Structural studies[edit]

As of late 2007, two structures have been solved for this class of enzymes, with PDB accession codes 1AF7 and 1BC5.

References[edit]

  1. ^ a b c d e Djordjevic S, Stock AM (April 1997). "Crystal structure of the chemotaxis receptor methyltransferase CheR suggests a conserved structural motif for binding S-adenosylmethionine". Structure 5 (4): 545–58. doi:10.1016/S0969-2126(97)00210-4. PMID 9115443. 
  2. ^ Djordjevic S, Stock AM (June 1998). "Chemotaxis receptor recognition by protein methyltransferase CheR". Nat. Struct. Biol. 5 (6): 446–50. doi:10.1038/nsb0698-446. PMID 9628482. 

Further reading[edit]

  • Burgess-Cassler A, Ullah AH, Ordal GW (1982). "Purification and characterization of Bacillus subtilis methyl-accepting chemotaxis protein methyltransferase II". J. Biol. Chem. 257 (14): 8412–7. PMID 6806296. 
  • Kleene SJ, Toews ML, Adler J (1977). "Isolation of glutamic acid methyl ester from an Escherichia coli membrane protein involved in chemotaxis". J. Biol. Chem. 252 (10): 3214–8. PMID 16888. 
  • Simms SA, Stock AM, Stock JB (1987). "Purification and characterization of the S-adenosylmethionine:glutamyl methyltransferase that modifies membrane chemoreceptor proteins in bacteria". J. Biol. Chem. 262 (18): 8537–43. PMID 3298235. 
  • Springer WR, Koshland DE Jr (1977). "Identification of a protein methyltransferase as the cheR gene product in the bacterial sensing system". Proc. Natl. Acad. Sci. U.S.A. 74 (2): 533–7. doi:10.1073/pnas.74.2.533. PMC 392324. PMID 322131. 

This article incorporates text from the public domain Pfam and InterPro IPR022641

This article incorporates text from the public domain Pfam and InterPro IPR022642

This page is based on a Wikipedia article. The text is available under the Creative Commons Attribution/Share-Alike License.

This tab holds the annotation information that is stored in the Pfam database. As we move to using Wikipedia as our main source of annotation, the contents of this tab will be gradually replaced by the Wikipedia tab.

CheR methyltransferase, SAM binding domain Provide feedback

CheR proteins are part of the chemotaxis signaling mechanism in bacteria. CheR methylates the chemotaxis receptor at specific glutamate residues. CheR is an S-adenosylmethionine- dependent methyltransferase - the C-terminal domain (this one) binds SAM.

Literature references

  1. Djordjevic S, Stock AM; , Structure 1997;5:545-558.: Crystal structure of the chemotaxis receptor methyltransferase CheR suggests a conserved structural motif for binding S-adenosylmethionine. PUBMED:9115443 EPMC:9115443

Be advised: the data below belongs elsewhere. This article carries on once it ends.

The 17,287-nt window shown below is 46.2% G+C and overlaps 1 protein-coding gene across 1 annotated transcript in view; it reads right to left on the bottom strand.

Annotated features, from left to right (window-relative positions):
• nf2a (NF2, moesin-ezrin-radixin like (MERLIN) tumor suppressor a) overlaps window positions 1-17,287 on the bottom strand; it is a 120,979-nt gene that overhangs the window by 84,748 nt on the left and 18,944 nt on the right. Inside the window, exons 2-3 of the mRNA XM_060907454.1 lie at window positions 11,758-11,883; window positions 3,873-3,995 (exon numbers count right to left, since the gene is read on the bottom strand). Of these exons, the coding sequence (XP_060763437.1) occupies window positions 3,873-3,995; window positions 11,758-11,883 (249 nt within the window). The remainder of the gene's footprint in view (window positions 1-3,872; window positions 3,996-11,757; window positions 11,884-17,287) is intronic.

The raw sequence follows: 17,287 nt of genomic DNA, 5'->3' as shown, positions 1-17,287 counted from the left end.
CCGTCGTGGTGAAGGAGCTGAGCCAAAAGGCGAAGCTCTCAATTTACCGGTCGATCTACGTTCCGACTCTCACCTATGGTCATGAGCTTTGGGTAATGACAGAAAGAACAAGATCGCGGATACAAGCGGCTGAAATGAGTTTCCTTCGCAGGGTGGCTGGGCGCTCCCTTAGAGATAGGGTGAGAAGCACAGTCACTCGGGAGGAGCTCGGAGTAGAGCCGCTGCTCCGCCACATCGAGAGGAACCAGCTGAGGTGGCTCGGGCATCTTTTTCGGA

Internal database links

External database links

This tab holds annotation information from the InterPro database.

InterPro entry IPR022642

Methyl transfer from the ubiquitous S-adenosyl-L-methionine (AdoMet) to either nitrogen, oxygen or carbon atoms is frequently employed in diverse organisms ranging from bacteria to plants and mammals. The reaction is catalysed by methyltransferases (Mtases) and modifies DNA, RNA, proteins and small molecules, such as catechol for regulatory purposes. The various aspects of the role of DNA methylation in prokaryotic restriction-modification systems and in a number of cellular processes in eukaryotes including gene regulation and differentiation is well documented.

Three classes of DNA Mtases transfer the methyl group from AdoMet to the target base to form either N-6-methyladenine, or N-4-methylcytosine, or C-5- methylcytosine. In C-5-cytosine Mtases, ten conserved motifs are arranged in the same order [PUBMED:8127644]. Motif I (a glycine-rich or closely related consensus sequence; FAGxGG in M.HhaI [PUBMED:8343957]), shared by other AdoMet-Mtases [PUBMED:2684970], is part of the cofactor binding site and motif IV (PCQ) is part of the catalytic site. In contrast, sequence comparison among N-6-adenine and N-4-cytosine Mtases indicated two of the conserved segments [PUBMED:2690010], although more conserved segments may be present. One of them corresponds to motif I in C-5-cytosine Mtases, and the other is named (D/N/S)PP(Y/F). Crystal structures are known for a number of Mtases [PUBMED:7607476, PUBMED:8343957, PUBMED:8127644, PUBMED:7971991]. The cofactor binding sites are almost identical and the essential catalytic amino acids coincide. The comparable protein folding and the existence of equivalent amino acids in similar secondary and tertiary positions indicate that many (if not all) AdoMet-Mtases have a common catalytic domain structure. This permits tertiary structure prediction of other DNA, RNA, protein, and small-molecule AdoMet-Mtases from their amino acid sequences [PUBMED:7897657].